Whether you are making a move, traveling for work, or taking a much needed vacation, you may need to take your pet. However, proper planning is essential to ensure that traveling with your pet is enjoyable. Our team at Wellness Animal Hospital wants to provide tips to ensure the experience is successful for you and your four-legged friend.

#1: Make a veterinary appointment

Before traveling, you want to ensure that your pet will have no health problems while on your trip. Pets have a natural instinct to hide vulnerability, and they commonly don’t exhibit illness signs until their condition is advanced. A veterinary professional’s thorough health examination and routine blood testing will ensure your pet is healthy enough for your upcoming travel.  

#2: Ensure your pet is properly identified

If your pet goes missing while you are traveling, proper identification will increase their chances of being returned. Microchipping, which is a simple procedure that can easily be performed during a routine wellness visit, is the best permanent identification for your pet. Once the chip is implanted, your only responsibility is to register your pet online and keep your contact information updated in the registry’s database, so you can be located if your pet is found and their chip is scanned. Your pet should also always wear a collar and tags with your current contact information.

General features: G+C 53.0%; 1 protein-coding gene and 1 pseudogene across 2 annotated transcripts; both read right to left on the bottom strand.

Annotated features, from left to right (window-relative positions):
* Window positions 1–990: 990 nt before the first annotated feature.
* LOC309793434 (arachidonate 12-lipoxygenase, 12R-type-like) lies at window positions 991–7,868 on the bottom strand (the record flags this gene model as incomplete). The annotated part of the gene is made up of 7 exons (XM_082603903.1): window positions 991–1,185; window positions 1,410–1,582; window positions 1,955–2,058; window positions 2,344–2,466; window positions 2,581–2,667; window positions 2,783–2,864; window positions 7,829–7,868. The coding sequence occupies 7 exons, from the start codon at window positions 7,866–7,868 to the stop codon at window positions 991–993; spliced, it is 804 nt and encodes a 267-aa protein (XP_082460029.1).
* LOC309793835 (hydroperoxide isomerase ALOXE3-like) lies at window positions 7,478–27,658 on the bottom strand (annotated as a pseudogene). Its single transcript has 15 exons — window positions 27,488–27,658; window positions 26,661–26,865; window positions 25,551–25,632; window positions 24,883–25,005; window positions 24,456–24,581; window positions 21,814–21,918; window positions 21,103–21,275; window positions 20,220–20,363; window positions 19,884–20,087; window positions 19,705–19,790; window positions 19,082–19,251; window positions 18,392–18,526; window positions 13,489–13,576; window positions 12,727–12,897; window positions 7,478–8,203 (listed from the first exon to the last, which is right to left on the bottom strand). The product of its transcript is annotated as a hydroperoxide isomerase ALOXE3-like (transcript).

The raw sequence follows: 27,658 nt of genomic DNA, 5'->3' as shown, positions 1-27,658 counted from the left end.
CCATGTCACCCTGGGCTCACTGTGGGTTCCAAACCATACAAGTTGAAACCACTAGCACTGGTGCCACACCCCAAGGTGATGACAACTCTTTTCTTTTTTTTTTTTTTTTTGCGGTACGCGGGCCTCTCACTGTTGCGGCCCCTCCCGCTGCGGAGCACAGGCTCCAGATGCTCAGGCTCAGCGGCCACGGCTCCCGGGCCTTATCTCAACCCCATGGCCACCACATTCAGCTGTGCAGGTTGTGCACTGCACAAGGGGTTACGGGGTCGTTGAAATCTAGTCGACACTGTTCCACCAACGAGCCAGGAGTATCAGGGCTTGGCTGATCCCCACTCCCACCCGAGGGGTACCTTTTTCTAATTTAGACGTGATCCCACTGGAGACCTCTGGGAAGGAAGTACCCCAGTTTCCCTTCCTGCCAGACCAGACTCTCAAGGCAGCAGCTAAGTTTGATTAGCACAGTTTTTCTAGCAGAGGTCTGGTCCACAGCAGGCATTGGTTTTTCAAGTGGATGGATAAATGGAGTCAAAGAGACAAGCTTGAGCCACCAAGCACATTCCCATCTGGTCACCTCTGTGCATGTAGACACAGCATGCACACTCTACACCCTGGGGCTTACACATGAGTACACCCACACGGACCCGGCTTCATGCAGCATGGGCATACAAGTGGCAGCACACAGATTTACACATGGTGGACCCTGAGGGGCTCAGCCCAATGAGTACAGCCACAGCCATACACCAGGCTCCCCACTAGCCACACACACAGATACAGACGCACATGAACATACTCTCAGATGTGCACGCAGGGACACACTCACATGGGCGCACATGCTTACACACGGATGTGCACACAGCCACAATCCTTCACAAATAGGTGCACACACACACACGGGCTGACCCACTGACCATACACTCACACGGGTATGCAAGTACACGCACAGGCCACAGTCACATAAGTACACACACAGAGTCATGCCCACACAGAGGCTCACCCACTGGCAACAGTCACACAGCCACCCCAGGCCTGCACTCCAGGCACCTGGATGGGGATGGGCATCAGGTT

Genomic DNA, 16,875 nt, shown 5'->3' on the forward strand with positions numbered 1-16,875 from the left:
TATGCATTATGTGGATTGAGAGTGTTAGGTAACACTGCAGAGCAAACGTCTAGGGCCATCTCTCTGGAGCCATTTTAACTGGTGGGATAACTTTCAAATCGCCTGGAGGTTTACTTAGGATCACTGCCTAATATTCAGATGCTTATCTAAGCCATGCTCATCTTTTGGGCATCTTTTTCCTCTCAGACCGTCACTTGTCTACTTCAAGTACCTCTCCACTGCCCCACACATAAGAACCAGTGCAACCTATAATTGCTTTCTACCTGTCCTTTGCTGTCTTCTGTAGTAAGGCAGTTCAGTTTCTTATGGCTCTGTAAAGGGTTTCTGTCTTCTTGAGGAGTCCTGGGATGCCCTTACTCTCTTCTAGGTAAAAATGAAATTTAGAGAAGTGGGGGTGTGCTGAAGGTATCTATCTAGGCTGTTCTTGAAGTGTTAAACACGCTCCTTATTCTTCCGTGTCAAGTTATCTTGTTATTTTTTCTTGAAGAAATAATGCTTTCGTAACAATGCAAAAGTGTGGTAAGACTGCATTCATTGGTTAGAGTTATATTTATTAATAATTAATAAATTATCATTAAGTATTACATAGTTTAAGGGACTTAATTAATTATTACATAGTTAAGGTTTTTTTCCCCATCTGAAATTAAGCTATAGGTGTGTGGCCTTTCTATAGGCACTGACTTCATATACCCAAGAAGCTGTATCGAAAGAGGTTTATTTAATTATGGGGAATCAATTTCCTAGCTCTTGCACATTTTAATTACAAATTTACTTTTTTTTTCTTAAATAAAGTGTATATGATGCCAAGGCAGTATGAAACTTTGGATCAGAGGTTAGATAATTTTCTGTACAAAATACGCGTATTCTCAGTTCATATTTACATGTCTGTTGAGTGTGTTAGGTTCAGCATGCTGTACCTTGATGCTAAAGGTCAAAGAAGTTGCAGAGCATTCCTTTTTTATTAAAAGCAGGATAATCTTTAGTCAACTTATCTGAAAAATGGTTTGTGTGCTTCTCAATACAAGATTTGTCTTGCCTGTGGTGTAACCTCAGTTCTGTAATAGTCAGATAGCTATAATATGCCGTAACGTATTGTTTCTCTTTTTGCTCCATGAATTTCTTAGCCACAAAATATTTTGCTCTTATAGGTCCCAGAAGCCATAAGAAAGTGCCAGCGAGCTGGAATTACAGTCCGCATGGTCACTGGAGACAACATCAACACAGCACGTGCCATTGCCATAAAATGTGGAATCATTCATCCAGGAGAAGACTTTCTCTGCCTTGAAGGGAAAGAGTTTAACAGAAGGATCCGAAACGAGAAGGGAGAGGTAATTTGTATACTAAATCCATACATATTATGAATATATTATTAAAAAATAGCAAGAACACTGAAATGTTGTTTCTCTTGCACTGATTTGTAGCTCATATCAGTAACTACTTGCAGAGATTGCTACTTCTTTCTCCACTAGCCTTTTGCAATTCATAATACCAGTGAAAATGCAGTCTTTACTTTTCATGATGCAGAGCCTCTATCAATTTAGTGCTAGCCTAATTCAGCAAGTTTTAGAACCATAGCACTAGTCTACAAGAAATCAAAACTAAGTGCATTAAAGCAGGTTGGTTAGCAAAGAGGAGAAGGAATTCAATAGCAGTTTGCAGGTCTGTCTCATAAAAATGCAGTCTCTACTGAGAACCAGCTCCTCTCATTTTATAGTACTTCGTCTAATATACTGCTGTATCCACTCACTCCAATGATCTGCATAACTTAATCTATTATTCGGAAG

#3: Ensure your pet has the necessary paperwork

When traveling by air or across state lines, you will need a health certificate signed by an accredited veterinarian. This involves a veterinarian’s examination to ensure your pet is not exhibiting any contagious disease signs. Other considerations include:

  • Necessary vaccines — Some air carriers and destinations require that your pet receives specific vaccinations at least 30 days prior to travel.
  • Blood titers — Certain countries require a negative rabies titer—results can take two to three months, so ensure you make an appointment as soon as possible.
  • Microchip — International Standards Organization (ISO) microchips are mandatory for international travel, to ensure the imported pet matches their vaccination history and health paperwork. We can scan your pet’s microchip to determine ISO compliance and implant an appropriate chip, if necessary.
  • Regulations — Every country has different requirements, and our veterinary professionals can help you determine your needs, depending on your final destination. You can also research the USDA’s travel site to help prepare for your trip.

#4: Acclimate your pet to traveling

New experiences can be stressful for pets, who should be properly acclimatized before setting out for a long trip. This process takes at least a month, so don’t wait until the last minute to start practicing with your pet. Tips include:

  • Acclimate them to their carrier — Leave their carrier out so they can get used to using the space as a safe zone.
  • Introduce them to your car  — Let them get used to spending time in your parked vehicle, providing toys and treats to make their experience positive.